Especially in the current tough economic climate, a lot of usually-compassionate people feel like we just can’t sustain immigrants coming into the country right now. The presumption—which is actually inaccurate, according to economists—is that immigrants have a negative effect on the economy.
In fact, the discipline of economics is almost unanimously agreed that immigration is really good for the economy; while we’re in hard times economically now, we’d be in much harder times if it were not for immigrants. The Wall Street Journal surveyed 46 economists recently and found 44 of them said that illegal immigration, specifically, had been good for the U.S. economy. Why?
Basically, because immigrants fill in gaps in our labor market, at both the high and the low ends of the skills spectrum. America’s educational system does not produce enough scientists and engineers to meet the needs of a growing technology sector, so some of the brightest minds from across the world come to the U.S. (usually lawfully). But there are also major gaps in “low-skill” jobs, those which don’t require a college degree, or even a high school degree. Very few Americans are content to endure the long hours and strenuous work required of agricultural work, for example, which is why 50% to 60% of the food that touches our table was touched by immigrant hands along the way. Because immigrants are willing to do this hard work (at least for one generation—many do so knowing that their children will get the education that their country did not offer them and eventually have greater opportunities), we all enjoy inexpensive produce. The same logic applies to many other sectors of our economy, and we all benefit.
Beyond just their labor, though, undocumented immigrants are also contributing in many other ways. They are consumers, “stimulating” our economy as they go about their lives, and they are also disproportionately likely to be entrepreneurs, starting small businesses at nearly double the rate of native-born citizens.
Contrary to popular perception, most undocumented immigrants are also taxpayers. True, about one in four undocumented immigrants is paid in cash “under the table” (some U.S. citizens, I should note, do this, too), but the Social Security Administration estimates that three out of four undocumented immigrants has payroll taxes deducted from their paycheck and is paying income, Medicare, and Social Security taxes. Basically, that means that they are using a false Social Security card, typically with their name and an invented number. In fact, in 2007, the Social Security Administration took in $12 billion from names that did not match the right numbers.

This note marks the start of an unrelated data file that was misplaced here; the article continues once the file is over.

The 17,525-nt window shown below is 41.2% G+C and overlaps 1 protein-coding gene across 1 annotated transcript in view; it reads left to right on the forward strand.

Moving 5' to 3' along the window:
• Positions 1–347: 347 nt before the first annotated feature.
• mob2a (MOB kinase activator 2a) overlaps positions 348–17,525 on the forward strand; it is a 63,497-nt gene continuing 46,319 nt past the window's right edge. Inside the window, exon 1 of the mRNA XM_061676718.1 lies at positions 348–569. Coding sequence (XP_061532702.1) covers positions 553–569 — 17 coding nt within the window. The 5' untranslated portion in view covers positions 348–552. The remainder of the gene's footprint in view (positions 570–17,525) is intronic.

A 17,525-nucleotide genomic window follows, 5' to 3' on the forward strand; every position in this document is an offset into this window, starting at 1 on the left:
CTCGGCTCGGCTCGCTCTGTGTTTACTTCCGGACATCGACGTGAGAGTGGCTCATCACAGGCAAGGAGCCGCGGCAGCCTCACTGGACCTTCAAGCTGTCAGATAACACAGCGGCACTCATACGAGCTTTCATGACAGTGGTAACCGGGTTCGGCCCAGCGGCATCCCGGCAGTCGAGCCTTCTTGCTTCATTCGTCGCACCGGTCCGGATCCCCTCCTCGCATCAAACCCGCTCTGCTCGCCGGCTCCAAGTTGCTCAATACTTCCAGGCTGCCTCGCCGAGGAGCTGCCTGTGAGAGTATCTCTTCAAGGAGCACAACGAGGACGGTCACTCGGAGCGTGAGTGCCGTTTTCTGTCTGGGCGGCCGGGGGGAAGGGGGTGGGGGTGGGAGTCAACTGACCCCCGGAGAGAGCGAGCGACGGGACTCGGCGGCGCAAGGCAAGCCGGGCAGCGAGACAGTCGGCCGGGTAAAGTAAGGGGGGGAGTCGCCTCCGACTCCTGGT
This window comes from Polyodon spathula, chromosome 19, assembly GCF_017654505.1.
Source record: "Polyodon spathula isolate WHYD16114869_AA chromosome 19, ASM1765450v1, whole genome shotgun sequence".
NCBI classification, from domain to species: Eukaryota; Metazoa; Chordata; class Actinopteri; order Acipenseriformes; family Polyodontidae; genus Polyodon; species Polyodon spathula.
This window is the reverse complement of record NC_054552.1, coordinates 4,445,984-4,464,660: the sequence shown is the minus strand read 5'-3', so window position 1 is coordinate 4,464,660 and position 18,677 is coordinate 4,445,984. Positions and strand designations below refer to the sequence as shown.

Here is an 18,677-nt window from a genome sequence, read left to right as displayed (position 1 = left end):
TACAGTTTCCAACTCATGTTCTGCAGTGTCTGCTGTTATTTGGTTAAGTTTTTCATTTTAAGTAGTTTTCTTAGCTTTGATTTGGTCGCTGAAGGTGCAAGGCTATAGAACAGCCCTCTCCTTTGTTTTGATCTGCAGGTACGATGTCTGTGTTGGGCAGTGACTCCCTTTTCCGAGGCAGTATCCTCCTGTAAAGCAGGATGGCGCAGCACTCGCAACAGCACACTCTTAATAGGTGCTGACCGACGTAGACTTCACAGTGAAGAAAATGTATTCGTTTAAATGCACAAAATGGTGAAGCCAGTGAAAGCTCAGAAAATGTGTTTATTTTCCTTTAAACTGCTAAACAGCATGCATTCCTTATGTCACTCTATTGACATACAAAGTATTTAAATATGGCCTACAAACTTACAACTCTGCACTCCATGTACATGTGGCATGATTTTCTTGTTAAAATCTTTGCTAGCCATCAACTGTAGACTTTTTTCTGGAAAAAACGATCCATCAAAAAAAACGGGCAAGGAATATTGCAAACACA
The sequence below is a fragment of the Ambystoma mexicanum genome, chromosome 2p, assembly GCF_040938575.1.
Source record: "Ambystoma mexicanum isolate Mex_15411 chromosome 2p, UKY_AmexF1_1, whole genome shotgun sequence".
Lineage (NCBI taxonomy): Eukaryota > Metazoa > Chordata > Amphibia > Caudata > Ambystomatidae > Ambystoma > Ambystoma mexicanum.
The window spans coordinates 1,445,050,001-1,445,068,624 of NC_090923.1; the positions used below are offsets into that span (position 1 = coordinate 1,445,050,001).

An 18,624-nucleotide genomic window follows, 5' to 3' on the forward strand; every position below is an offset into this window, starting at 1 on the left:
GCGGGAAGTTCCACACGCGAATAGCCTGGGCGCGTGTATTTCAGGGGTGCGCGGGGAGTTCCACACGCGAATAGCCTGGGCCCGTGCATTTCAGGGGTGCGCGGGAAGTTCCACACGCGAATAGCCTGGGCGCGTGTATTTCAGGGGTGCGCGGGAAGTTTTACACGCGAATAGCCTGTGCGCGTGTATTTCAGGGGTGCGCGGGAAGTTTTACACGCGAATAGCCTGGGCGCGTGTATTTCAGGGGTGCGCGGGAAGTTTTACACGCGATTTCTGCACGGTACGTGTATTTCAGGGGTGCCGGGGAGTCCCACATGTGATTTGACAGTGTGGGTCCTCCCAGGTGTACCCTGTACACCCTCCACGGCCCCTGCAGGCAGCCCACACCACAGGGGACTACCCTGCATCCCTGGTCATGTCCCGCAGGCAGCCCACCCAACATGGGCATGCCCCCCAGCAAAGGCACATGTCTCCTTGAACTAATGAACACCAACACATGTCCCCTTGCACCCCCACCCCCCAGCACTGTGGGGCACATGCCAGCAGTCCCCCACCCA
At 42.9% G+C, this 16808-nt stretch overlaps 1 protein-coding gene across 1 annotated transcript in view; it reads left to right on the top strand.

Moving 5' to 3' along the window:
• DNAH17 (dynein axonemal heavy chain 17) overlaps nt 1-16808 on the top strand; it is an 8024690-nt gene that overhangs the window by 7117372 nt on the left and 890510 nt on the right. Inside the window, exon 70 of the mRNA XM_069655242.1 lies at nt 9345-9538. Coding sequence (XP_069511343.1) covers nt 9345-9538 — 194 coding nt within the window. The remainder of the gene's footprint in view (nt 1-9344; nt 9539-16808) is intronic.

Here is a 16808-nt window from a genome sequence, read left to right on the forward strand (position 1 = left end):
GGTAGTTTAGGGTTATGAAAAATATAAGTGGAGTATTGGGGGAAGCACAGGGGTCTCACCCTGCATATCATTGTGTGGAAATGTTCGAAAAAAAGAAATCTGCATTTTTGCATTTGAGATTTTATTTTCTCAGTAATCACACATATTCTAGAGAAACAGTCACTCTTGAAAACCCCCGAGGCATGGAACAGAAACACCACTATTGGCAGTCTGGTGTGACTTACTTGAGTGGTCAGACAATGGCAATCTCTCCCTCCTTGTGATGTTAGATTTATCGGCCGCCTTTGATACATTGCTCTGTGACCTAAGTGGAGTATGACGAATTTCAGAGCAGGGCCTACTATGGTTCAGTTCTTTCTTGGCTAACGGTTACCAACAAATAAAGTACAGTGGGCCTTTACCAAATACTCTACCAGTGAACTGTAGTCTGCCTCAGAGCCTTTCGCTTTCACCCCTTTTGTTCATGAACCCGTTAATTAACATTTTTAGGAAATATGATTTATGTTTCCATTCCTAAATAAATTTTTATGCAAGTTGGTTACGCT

They do not send this money back, though. While they might send a letter notifying the employer, which is usually where the discussion stops, because employers are wary to let go of good employee, the money gets sent out to folks like my grandparents who paid into the Social Security system a generation ago and are now entitled to its benefits. The convenient thing for our federal government is that those millions of undocumented immigrants who are paying in so much will never get a penny out of Social Security: their bogus number is not valid for receiving benefits. Undocumented immigrants provide a huge subsidy to our unsustainable Social Security system. The government could probably make a Social Security card that was not so easy to counterfeit—the current card, unlike practically any other governmental document, has no photo, no biometric information, not even a barcode; it looks to have been made with blue construction paper and a typewriter—but maybe they lack the incentive to do so.
Likewise, though the Internal Revenue Service has actually created a special “Individual Taxpayer Identification Number” that undocumented immigrants can use for filing tax returns (a false Social Security Number is not valid for that purpose, either) and, because they have been clear that they expect undocumented immigrants to pay taxes but will not communicate with the Department of Homeland Security so that they might be deported, many immigrants are filing taxes. But they are not eligible for most public benefits: without legal status, they are ineligible for welfare checks (Temporary Aid for Needy Families), food stamps, federal subsidized housing, Supplementary Security Income, and any other cash benefit.
Immigrants do carry some serious costs with them, particularly for public education (guaranteed by a Supreme Court decision for children through 12th grade) and for emergency room treatment that they are unable to pay. Those costs are primarily borne by local and state governments: in fact, the average immigrant costs state and local government more in services than he or she pays in taxes. At the federal level, though, the reverse is true: immigrants pay in much, much more than they take out, and the overall net result is positive: immigrants pay in $80,000 more over the course of a lifetime than they take out in services, considering federal, state, and local. No wonder the federal government, which is really the only level of government that can comprehensively fix this problem, seems so slow to enact reform, while state and local governments are eager to address the issue.
For a more thorough answer to these questions, we recommend reading chapters 7 of Welcoming the Stranger: Justice, Compassion & Truth in the Immigration Debate by Matthew Soerens and Jenny Hwang (InterVarsity Press, 2009). To go even deeper in understanding how economics relates to this topic, check out the resource page for further book recommendations.